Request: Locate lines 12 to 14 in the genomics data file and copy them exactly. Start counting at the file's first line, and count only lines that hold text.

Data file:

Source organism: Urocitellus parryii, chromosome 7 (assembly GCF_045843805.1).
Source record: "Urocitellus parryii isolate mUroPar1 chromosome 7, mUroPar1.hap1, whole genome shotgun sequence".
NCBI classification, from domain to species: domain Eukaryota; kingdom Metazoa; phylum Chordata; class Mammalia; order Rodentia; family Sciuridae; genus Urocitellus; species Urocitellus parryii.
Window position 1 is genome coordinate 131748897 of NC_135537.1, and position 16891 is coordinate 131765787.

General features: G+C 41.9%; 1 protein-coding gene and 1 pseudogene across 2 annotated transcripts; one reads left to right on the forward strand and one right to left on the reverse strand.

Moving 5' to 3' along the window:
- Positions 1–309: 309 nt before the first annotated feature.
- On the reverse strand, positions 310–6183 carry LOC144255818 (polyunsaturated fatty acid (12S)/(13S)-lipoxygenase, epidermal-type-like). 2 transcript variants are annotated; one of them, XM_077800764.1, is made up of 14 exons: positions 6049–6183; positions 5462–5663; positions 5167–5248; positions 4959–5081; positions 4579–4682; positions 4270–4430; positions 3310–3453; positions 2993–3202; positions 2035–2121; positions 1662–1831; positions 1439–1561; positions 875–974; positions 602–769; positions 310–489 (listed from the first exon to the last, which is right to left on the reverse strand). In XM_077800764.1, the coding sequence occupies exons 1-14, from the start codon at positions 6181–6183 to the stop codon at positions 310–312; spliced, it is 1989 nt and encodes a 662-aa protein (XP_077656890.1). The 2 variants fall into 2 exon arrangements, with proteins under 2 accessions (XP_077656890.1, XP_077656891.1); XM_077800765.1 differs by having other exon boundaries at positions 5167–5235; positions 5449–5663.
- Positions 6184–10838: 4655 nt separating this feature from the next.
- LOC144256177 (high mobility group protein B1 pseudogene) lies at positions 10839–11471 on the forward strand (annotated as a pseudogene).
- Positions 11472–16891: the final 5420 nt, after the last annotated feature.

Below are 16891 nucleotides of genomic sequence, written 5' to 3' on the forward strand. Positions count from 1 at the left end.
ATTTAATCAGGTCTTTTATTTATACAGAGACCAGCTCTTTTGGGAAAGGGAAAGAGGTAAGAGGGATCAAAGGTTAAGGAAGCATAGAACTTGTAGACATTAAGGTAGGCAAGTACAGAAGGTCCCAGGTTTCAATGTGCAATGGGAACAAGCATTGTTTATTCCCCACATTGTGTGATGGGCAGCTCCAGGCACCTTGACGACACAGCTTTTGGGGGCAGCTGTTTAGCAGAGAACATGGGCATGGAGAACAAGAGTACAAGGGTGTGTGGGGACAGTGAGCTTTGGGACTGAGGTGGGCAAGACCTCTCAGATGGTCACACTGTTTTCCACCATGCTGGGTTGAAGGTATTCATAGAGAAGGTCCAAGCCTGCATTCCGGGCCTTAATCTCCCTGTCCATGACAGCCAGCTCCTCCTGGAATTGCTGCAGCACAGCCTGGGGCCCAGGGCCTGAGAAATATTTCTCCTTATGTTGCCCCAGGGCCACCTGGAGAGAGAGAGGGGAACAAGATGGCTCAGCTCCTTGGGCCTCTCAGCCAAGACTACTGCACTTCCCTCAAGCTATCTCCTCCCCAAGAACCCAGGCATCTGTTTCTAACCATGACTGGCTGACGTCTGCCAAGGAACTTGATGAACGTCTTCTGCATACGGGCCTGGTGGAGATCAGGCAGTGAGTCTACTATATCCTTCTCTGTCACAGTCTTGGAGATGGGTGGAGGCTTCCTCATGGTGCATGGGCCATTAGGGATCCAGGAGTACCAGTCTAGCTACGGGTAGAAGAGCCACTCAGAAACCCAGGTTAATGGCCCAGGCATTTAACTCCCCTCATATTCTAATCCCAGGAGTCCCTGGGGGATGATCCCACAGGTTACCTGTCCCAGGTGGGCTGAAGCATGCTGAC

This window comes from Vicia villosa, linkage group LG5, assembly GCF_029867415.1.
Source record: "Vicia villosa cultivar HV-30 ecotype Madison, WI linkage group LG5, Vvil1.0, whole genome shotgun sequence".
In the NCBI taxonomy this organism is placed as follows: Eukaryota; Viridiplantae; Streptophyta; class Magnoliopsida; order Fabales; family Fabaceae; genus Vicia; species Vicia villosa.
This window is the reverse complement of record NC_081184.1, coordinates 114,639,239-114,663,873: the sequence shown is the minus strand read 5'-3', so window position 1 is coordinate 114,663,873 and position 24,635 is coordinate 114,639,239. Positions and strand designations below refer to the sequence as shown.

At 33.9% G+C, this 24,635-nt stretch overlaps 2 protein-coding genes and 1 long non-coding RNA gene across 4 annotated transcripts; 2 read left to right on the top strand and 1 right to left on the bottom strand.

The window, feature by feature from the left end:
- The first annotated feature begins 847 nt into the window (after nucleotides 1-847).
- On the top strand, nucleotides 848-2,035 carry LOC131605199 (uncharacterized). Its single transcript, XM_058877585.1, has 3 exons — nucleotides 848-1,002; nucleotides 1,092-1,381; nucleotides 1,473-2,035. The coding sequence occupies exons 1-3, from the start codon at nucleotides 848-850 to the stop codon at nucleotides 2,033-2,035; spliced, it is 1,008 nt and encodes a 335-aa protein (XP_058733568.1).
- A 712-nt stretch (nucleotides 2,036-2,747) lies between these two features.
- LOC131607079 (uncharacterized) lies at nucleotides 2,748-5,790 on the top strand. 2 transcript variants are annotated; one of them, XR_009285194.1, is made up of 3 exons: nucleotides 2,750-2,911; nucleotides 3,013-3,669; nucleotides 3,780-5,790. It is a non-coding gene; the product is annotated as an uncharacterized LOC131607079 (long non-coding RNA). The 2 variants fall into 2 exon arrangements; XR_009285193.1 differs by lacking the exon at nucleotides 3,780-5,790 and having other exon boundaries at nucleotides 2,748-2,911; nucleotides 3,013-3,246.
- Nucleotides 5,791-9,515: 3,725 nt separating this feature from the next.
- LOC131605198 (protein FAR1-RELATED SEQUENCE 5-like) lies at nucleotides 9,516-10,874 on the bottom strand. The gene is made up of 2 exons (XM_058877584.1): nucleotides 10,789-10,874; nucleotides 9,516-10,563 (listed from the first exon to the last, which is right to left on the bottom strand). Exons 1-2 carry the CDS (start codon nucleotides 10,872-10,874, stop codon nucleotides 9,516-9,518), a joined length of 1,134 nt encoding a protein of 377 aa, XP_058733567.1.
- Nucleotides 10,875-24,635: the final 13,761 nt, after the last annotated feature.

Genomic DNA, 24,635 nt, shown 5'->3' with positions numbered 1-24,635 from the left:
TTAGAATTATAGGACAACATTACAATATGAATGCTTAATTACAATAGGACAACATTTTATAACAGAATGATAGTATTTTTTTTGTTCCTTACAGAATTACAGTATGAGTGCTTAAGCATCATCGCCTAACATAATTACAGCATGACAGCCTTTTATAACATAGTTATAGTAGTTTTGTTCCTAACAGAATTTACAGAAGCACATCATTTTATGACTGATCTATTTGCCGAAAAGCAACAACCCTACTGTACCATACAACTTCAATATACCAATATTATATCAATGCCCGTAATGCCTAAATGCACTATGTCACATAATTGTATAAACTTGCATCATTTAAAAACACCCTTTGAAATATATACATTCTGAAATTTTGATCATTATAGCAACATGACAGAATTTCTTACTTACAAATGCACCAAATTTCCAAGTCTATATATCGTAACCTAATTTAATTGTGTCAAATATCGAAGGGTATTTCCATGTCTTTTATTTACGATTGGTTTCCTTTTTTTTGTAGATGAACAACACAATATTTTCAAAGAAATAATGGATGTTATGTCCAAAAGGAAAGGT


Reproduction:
Below are 16891 nucleotides of genomic sequence, written 5' to 3' on the forward strand. Positions count from 1 at the left end.
ATTTAATCAGGTCTTTTATTTATACAGAGACCAGCTCTTTTGGGAAAGGGAAAGAGGTAAGAGGGATCAAAGGTTAAGGAAGCATAGAACTTGTAGACATTAAGGTAGGCAAGTACAGAAGGTCCCAGGTTTCAATGTGCAATGGGAACAAGCATTGTTTATTCCCCACATTGTGTGATGGGCAGCTCCAGGCACCTTGACGACACAGCTTTTGGGGGCAGCTGTTTAGCAGAGAACATGGGCATGGAGAACAAGAGTACAAGGGTGTGTGGGGACAGTGAGCTTTGGGACTGAGGTGGGCAAGACCTCTCAGATGGTCACACTGTTTTCCACCATGCTGGGTTGAAGGTATTCATAGAGAAGGTCCAAGCCTGCATTCCGGGCCTTAATCTCCCTGTCCATGACAGCCAGCTCCTCCTGGAATTGCTGCAGCACAGCCTGGGGCCCAGGGCCTGAGAAATATTTCTCCTTATGTTGCCCCAGGGCCACCTGGAGAGAGAGAGGGGAACAAGATGGCTCAGCTCCTTGGGCCTCTCAGCCAAGACTACTGCACTTCCCTCAAGCTATCTCCTCCCCAAGAACCCAGGCATCTGTTTCTAACCATGACTGGCTGACGTCTGCCAAGGAACTTGATGAACGTCTTCTGCATACGGGCCTGGTGGAGATCAGGCAGTGAGTCTACTATATCCTTCTCTGTCACAGTCTTGGAGATGGGTGGAGGCTTCCTCATGGTGCATGGGCCATTAGGGATCCAGGAGTACCAGTCTAGCTACGGGTAGAAGAGCCACTCAGAAACCCAGGTTAATGGCCCAGGCATTTAACTCCCCTCATATTCTAATCCCAGGAGTCCCTGGGGGATGATCCCACAGGTTACCTGTCCCAGGTGGGCTGAAGCATGCTGAC

This window comes from Vicia villosa, linkage group LG5, assembly GCF_029867415.1.